As Toys ‘R’ Us Neared Bankruptcy, Top Execs Allegedly Pocketed $16 Million in Fraudulent Scheme

A group of creditors of Toys “R” Us has alleged fraudulent behavior by some of the retailer’s top executives as it neared bankruptcy.

On Thursday, the Tru Creditor Litigation Trust filed suit in New York Supreme Court, alleging that former senior leaders and corporate directors at the company pocketed a collective $16 million days before Toys “R” Us entered into Chapter 11 bankruptcy protection in September 2017.

According to the 111-page complaint, then-chairman and CEO David Brandon as well as other execs took home bonuses that advanced their base pay by 75% — a plan that was allegedly arranged a few months before the bankruptcy, in July 2017. (Brandon himself was said to have secured $2.8 million.)

The suit also referenced an email in which Brandon allegedly said, “We have to be creative and design something that works for us” — in reference to the existing executives’ salaries. Other leaders who were named as defendants include former Toys “R” Us directors Joshua Bekenstein, Paul Raether and Wendy Silverstein as well as ex-EVP and global chief merchant Richard Barry.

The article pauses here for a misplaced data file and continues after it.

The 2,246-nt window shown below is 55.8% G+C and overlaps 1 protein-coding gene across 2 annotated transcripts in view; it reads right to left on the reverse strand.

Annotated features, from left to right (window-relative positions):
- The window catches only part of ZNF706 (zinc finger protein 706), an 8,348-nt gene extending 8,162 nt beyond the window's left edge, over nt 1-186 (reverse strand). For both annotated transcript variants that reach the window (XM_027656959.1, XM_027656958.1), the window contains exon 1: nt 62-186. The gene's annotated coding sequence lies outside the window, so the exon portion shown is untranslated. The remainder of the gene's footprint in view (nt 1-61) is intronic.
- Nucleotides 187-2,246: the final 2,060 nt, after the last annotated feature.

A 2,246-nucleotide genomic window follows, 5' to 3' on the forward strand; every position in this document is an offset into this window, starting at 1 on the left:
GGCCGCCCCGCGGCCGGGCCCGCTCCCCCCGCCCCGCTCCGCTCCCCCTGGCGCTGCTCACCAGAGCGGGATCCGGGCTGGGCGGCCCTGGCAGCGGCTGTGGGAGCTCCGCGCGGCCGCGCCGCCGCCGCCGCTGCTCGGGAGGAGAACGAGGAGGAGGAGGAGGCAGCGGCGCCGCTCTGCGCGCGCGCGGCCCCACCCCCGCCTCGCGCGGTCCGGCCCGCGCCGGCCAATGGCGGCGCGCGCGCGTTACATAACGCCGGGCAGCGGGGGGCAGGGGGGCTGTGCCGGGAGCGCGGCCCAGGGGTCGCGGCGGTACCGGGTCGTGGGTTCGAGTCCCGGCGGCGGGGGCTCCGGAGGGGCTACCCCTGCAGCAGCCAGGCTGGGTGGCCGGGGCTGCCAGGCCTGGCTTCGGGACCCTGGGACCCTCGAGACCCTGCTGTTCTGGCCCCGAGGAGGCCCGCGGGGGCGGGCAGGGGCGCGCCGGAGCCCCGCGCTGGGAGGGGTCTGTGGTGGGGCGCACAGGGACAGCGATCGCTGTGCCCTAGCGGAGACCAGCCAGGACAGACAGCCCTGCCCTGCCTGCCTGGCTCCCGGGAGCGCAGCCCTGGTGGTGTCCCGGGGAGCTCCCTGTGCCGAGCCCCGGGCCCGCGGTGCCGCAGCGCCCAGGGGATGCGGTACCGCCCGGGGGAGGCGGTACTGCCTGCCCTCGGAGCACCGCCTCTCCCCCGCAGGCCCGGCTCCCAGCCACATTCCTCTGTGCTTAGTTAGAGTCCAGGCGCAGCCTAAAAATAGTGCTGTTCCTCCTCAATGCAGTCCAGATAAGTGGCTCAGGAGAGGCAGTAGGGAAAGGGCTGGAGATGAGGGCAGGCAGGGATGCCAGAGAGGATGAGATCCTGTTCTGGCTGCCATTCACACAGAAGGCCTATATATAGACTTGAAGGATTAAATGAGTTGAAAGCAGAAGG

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“Toys ‘R’ Us is yet another unfortunate example of corporate greed resulting in executives and private equity firms benefiting at the expense of others,” Greg Dovel, an attorney for the litigation trust, said in a statement. “The defendants prioritized their own financial wellbeing, as well as the financial wellbeing of three private equity companies, ahead of the company that they were entrusted to run.”

The Tru Group is seeking punitive damages and demands a jury trial. FN has reached out to Toys “R” Us for comment.

Private equity firms KKR, Bain Capital and Vornado Realty Trust acquired Toys “R” Us in 2005 for about $6.6 billion and saddled the toy maker with $5 billion in debt before it liquidated its assets in the United States and shut down operations in the country two years ago. Experts widely agree that private equity ownership and an unworkable debt load were leading factors in its ultimate curtain call.

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